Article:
Dr. Richard Thorndyke arrives as new administrator of the Psychoneurotic Institute for the Very, VERY Nervous to discover some suspicious goings-on. When he's framed for murder, Dr. ... See full summary »
Richie and Eddie are in charge of the worst hotel in the UK, Guest House Paradiso, neighbouring a nuclear power plant. The illegal immigrant chef has fled and all the guests have gone. But ... See full summary »
Another spoof from the mind of Mel Brooks. This time he's out to poke fun at the Dracula myth. Basically, he took "Bram Stoker's Dracula," gave it a new cast and a new script and made a big joke out of it. The usual, rich English are attacked by Dracula and Dr. Van Helsing is brought in to save the day. Written by
Jason Ihle <firstname.lastname@example.org>
During the opening sequence with Renfield in the coach, we see a shot of the setting sun against a darkening sky, but when the camera cuts back to the coach, the sky is still bright blue and clearly daytime. See more »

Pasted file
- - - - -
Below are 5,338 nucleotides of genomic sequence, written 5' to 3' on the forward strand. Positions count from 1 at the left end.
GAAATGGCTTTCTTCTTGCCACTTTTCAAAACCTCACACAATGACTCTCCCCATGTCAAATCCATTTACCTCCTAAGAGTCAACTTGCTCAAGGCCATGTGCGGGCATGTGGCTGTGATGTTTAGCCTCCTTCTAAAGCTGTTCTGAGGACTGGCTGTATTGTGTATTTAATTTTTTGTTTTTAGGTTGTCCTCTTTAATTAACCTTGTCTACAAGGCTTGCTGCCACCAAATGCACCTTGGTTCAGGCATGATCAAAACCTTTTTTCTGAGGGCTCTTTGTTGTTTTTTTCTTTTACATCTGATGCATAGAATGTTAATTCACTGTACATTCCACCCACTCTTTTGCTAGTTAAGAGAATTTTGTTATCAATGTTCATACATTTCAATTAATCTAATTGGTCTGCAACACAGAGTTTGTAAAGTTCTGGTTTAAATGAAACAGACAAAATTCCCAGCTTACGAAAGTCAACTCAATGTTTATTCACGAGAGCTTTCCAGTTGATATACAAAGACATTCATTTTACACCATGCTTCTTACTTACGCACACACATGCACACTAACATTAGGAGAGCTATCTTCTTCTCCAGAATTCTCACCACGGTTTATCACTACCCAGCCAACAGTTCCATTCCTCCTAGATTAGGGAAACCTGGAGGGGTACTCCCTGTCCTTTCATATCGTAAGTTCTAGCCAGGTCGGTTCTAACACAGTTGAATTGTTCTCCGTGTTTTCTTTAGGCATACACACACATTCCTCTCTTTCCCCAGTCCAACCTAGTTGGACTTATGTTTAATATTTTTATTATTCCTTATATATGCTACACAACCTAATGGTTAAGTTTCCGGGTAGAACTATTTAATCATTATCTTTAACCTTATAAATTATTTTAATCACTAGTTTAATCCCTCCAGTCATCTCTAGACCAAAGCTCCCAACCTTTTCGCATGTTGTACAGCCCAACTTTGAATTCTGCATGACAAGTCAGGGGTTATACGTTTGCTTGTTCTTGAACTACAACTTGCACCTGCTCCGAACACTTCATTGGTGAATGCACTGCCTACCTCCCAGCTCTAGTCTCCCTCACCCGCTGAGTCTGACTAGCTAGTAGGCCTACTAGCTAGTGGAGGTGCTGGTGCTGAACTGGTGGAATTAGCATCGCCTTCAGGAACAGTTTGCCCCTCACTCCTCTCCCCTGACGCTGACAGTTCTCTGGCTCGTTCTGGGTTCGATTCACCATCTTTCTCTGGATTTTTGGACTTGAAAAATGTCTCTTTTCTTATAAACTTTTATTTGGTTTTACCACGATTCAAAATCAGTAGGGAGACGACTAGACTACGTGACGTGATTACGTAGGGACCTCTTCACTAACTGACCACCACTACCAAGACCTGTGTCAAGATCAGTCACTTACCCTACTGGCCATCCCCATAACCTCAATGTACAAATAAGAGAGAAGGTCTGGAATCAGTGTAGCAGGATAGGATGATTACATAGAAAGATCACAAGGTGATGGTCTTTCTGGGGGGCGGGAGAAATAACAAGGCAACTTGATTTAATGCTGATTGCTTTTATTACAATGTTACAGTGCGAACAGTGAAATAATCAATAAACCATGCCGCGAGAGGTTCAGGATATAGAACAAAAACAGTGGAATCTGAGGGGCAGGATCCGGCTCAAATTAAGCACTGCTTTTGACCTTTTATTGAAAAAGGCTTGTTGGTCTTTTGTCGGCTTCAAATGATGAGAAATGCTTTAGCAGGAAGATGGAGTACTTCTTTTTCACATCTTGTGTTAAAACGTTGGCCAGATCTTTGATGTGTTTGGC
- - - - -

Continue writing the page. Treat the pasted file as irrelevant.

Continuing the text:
Mel Brooks's scattergun approach to comedy has a number of misses. Spaceballs was OK at parodying its genre. This film is far more sophisticated and well played.
The successful jokes are on the culture of Victorain times with references to an engaged couple who after 10 years have suddenly held hands being condemned as immoral, prostitutes, lechers and the like.
Into these cultural and successful observations Brook's introduces Leslie Nielson doing a great impression of Bela Lugosi's Dracula with the difference that his powers are incompetent.
Seeing the Lugosi movie will give you the basis to appreciate the sophistication of this film.
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